Dealing With Cushing's Disease

in Disease

Cushing's disease is also known as hyperadrenocorticism, and unfortunately, it is a condition that regularly affects dogs that are over the age of six years old. Although dogs that are younger than the age of six do develop this disorder, it is significantly rarer. Essentially, when Cushing's disease is in effect, the dog's adrenal gland becomes hyperactive, and because of this will put too many steroids and hormones into the dog's body. This may be caused by the growth of a tumor in the pituitary gland or the adrenal gland.

How is Cushing's disease diagnosed? The issue is that this is a condition which has a difficult diagnosis. While there is no one test that can identify it, it is usually diagnosed through the use of blood and urine tests. A heightened level of hormones of various types is often used to identify Cushing's disease. Because of the nature of the disease, it will vary which hormones are overproduced. Depending on the hormones that have gone into overproduction, the results can vary widely and in the case of several, they can be extremely subtle.

When looking at how a dog might be affected by Cushing's disease, one very common effect is that glucocorticoids are produced much more prolifically. Because there is so much in the dog's body, this can cause the effected dog to have a serious breakdown in muscle development. In many dogs, this will result in a very thin legged, large bellied look. A dog that has this disorder might have a difficult when it comes to concentrating urine, and the result is that your dog might suddenly seem very thirsty and urinate more than is normal. Some other symptoms that might notice include fatigue and a real lack of inclination to exercise and in some cases there are actually no symptoms at all.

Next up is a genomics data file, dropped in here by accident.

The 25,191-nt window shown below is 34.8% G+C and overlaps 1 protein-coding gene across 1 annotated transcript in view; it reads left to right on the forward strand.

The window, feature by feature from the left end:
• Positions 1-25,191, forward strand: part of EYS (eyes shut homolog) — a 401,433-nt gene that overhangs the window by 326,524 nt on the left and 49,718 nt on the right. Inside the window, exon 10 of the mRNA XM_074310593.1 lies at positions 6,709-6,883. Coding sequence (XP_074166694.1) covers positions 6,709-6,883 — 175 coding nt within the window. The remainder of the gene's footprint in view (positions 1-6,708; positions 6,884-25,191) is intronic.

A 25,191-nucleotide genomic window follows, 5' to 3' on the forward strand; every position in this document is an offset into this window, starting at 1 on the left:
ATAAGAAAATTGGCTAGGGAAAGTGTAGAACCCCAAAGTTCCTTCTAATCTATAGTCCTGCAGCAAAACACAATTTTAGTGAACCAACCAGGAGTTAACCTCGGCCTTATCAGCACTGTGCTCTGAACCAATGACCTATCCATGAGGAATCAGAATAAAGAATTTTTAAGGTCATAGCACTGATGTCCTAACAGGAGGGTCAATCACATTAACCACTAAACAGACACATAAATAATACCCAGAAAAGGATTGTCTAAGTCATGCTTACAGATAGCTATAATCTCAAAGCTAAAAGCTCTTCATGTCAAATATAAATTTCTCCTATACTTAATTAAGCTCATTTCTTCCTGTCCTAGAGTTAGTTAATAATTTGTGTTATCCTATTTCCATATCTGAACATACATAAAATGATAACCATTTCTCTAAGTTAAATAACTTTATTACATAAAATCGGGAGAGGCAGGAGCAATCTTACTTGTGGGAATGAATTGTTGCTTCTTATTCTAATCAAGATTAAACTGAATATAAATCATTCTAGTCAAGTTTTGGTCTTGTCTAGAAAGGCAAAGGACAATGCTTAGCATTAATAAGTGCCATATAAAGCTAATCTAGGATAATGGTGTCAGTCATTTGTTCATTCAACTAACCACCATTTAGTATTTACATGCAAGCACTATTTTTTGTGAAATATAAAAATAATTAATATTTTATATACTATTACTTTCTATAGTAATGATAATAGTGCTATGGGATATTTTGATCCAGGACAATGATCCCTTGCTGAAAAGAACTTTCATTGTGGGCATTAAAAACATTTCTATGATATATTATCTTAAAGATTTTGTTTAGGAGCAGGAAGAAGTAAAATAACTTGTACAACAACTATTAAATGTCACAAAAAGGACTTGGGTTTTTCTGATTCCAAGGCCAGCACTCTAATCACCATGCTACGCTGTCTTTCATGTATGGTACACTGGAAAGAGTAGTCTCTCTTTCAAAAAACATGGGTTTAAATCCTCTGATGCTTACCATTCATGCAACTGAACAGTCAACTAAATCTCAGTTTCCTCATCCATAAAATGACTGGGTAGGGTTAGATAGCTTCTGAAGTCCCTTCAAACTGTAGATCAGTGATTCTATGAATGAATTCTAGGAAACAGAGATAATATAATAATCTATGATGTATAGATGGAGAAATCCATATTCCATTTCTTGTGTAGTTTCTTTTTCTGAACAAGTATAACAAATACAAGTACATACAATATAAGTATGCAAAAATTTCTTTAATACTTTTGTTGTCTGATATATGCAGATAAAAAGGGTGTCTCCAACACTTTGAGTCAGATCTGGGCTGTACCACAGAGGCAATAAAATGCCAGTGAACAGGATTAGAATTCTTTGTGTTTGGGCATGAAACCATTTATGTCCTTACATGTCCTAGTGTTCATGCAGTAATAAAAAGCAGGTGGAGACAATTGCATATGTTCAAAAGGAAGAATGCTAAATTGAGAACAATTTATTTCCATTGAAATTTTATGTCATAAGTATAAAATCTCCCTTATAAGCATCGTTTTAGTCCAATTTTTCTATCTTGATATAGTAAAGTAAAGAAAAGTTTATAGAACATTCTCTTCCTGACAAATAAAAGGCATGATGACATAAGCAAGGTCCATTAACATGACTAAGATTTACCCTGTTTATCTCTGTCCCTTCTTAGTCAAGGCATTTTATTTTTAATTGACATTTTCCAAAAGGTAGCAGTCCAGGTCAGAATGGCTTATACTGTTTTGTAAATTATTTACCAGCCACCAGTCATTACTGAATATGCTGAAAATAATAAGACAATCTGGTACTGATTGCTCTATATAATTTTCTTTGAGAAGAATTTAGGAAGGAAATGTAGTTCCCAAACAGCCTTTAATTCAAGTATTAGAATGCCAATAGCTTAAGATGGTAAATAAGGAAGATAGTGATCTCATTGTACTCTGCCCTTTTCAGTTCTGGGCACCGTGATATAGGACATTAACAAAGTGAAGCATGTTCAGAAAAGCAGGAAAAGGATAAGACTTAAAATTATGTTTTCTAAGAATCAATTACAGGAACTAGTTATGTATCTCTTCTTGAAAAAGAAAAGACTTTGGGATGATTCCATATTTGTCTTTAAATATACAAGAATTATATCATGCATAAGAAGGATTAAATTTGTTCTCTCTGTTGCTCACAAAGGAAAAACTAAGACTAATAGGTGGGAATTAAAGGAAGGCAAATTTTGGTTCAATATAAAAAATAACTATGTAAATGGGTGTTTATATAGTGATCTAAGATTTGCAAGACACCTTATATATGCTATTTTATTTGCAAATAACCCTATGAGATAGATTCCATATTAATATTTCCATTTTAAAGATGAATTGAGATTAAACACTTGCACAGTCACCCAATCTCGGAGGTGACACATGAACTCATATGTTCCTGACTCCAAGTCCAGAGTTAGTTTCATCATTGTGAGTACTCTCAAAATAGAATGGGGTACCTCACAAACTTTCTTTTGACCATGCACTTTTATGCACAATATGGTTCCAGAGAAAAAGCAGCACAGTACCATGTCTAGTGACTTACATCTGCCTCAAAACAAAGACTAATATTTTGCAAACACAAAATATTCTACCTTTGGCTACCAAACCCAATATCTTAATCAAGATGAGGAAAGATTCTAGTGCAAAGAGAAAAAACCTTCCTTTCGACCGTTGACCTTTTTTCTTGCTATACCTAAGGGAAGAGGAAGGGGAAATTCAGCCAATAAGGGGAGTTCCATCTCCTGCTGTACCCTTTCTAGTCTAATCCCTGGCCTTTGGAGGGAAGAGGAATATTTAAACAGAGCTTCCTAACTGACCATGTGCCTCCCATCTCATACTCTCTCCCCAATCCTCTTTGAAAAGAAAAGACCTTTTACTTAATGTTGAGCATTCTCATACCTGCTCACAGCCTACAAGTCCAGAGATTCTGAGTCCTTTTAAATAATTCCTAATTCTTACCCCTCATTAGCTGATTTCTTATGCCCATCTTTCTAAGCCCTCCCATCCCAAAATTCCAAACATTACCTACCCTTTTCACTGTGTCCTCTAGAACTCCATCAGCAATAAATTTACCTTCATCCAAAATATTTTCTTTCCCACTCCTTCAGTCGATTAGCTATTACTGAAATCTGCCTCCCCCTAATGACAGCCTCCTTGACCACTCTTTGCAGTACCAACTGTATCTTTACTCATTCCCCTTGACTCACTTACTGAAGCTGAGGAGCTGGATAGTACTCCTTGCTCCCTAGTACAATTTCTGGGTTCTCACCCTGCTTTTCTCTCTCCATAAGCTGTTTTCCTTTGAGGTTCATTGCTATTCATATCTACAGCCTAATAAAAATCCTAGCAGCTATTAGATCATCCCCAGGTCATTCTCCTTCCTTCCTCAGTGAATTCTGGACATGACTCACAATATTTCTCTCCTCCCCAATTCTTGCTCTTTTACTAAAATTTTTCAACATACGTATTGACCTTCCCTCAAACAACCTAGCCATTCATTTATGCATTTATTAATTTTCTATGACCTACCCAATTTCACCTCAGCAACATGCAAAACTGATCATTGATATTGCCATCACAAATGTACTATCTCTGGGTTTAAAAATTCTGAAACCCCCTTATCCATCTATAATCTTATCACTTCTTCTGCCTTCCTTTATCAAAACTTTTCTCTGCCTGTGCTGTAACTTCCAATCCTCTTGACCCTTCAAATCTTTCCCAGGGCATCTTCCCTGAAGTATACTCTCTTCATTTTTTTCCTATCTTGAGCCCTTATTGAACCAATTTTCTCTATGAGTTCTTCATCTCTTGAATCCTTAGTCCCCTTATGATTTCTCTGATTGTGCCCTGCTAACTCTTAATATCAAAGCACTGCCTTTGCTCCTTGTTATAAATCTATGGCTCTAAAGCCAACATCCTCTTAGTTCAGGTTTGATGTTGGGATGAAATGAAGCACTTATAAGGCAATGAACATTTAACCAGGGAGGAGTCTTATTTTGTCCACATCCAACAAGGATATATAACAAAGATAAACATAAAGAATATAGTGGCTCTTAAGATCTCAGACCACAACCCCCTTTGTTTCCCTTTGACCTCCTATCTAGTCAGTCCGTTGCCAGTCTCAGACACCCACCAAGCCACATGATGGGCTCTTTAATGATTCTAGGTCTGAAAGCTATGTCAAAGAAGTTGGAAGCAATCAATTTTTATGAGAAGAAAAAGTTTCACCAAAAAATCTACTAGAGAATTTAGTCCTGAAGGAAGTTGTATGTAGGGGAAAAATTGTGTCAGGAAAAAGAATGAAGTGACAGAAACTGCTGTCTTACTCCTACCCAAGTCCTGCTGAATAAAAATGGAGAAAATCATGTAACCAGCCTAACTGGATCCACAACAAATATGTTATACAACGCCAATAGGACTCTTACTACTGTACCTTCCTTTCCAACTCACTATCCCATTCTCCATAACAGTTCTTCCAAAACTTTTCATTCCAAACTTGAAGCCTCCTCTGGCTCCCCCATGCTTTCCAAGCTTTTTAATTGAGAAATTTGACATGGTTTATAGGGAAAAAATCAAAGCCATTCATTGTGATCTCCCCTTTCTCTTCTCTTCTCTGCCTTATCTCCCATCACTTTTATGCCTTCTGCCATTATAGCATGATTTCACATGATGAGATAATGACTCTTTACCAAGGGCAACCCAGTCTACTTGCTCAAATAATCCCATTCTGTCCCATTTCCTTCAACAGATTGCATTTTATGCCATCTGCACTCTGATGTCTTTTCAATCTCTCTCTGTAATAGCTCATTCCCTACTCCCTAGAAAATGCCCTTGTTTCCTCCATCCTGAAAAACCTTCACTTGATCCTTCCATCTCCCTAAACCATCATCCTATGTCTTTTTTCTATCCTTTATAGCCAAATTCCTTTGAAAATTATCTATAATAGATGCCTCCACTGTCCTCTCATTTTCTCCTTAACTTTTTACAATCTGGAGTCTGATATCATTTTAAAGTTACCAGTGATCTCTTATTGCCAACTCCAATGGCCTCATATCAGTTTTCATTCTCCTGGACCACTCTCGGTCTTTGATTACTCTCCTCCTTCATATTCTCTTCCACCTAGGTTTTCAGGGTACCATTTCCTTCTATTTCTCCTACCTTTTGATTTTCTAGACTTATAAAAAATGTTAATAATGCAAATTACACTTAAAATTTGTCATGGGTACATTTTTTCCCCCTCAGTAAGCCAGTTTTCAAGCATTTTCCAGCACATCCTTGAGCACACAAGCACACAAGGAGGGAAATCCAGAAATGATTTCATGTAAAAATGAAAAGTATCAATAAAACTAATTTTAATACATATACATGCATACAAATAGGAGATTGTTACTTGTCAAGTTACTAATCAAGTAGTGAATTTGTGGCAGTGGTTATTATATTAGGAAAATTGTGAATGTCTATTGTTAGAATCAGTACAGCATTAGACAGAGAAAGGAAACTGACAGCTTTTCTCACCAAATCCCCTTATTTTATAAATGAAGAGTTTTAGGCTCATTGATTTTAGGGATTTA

Another factor in the disease is that it can affect the immune system fairly seriously and secondary infections can become a serious problem. If the pancreas is affected, it can cause vomiting and diarrhea. Dogs suffering from this disorder might show an increased appetite, a great deal more panting or high blood pressure. You might also notice symptoms like hair loss and hard lumps under the skin show up as well.

Depending on the severity, Cushing's disease might also be treated medically or surgically. For instance, one form of treating involves removing the growth that stimulates the hormonal production, while another treatment will involve medication that slows down production rate in the adrenal gland. The use of medication is much more popular and surgery is usually only used when medication proves to be ineffective. The health of the dog and the ability of the owner to care for the dog afterwards might also determine the course of the treatment.

While Cushing's disease can make a dog more susceptible to disease through weakening his immune system, the condition itself is rarely life threatening. When considering the effects of Cushing's disease, you are looking for a way to prioritize your pet's quality of life.

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Kelly Marshall has 1 articles online

This article was written by Kelly Marshall of ohmydogsupplies.com - the dog supplies store featuring high quality dog grooming supplies.

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Dealing With Cushing's Disease

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This article was published on 2010/03/28